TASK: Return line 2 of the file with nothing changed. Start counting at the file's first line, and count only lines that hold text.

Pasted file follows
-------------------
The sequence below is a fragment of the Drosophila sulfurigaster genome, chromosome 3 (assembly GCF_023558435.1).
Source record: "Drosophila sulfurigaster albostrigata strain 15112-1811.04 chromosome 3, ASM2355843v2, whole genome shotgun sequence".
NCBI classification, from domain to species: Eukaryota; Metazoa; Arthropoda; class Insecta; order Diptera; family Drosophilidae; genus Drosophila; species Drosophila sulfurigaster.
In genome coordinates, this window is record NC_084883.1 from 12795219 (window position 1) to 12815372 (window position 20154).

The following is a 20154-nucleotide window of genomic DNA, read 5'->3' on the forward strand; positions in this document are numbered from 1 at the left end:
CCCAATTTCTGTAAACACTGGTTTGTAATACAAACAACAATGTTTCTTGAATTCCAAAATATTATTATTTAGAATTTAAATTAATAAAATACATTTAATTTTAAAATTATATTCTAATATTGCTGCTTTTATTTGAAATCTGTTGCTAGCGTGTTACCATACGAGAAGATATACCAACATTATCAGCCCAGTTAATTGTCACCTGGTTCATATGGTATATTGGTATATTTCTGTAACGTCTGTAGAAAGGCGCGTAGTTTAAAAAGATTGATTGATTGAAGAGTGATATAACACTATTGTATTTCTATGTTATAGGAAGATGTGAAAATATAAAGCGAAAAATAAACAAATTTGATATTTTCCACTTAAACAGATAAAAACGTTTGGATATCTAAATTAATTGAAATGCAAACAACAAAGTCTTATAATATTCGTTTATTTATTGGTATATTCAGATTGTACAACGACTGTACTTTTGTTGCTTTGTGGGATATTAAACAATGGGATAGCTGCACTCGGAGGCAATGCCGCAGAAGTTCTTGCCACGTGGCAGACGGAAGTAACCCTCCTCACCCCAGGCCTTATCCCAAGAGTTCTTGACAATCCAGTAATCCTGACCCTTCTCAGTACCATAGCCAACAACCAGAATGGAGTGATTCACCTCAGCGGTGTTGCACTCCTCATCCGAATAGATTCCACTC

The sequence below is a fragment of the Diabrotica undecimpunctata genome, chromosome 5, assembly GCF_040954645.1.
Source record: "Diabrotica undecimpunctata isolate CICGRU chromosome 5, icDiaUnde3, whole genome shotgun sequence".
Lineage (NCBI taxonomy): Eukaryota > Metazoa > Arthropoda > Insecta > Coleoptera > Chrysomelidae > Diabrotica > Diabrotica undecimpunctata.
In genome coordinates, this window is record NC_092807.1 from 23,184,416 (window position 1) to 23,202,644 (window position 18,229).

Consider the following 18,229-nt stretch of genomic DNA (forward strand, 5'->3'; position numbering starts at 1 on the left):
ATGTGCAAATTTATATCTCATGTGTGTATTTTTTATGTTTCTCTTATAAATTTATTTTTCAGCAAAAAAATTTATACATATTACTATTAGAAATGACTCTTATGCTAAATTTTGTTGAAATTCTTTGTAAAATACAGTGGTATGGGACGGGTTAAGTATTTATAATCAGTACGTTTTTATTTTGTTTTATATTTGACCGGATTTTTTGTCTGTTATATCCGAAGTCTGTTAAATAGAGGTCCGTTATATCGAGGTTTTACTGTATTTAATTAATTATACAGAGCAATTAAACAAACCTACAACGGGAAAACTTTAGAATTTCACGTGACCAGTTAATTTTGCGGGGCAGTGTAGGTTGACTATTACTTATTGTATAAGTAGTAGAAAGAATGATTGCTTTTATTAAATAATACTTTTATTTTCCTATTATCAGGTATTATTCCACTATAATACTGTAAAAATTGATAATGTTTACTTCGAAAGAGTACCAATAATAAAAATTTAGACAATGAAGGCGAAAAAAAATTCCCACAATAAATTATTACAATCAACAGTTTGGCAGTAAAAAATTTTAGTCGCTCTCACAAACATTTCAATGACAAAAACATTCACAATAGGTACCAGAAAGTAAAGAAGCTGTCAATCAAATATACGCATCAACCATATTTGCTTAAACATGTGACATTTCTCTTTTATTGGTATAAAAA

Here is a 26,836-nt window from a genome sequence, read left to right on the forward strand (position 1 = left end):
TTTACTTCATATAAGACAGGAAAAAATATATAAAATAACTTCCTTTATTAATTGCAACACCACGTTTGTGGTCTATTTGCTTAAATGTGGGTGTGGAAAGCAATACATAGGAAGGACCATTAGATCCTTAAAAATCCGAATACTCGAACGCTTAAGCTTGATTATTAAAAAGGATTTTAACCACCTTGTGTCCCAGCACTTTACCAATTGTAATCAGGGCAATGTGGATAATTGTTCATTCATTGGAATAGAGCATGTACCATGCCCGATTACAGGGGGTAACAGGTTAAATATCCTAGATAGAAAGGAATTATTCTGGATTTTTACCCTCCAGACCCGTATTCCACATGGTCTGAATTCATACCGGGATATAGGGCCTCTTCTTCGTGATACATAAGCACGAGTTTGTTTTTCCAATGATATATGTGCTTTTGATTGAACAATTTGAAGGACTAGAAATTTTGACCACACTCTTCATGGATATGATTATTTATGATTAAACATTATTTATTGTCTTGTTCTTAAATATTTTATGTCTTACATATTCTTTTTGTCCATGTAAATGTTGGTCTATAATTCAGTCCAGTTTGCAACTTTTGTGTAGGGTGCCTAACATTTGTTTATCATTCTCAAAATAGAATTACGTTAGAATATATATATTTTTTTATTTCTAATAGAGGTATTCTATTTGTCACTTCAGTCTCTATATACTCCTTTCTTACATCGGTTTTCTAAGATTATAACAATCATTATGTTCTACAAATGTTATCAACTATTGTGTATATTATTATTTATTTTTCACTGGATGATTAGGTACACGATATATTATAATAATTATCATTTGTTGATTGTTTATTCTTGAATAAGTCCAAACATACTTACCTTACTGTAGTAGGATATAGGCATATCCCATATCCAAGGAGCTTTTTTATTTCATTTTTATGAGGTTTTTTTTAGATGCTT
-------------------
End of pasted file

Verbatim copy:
Source record: "Drosophila sulfurigaster albostrigata strain 15112-1811.04 chromosome 3, ASM2355843v2, whole genome shotgun sequence".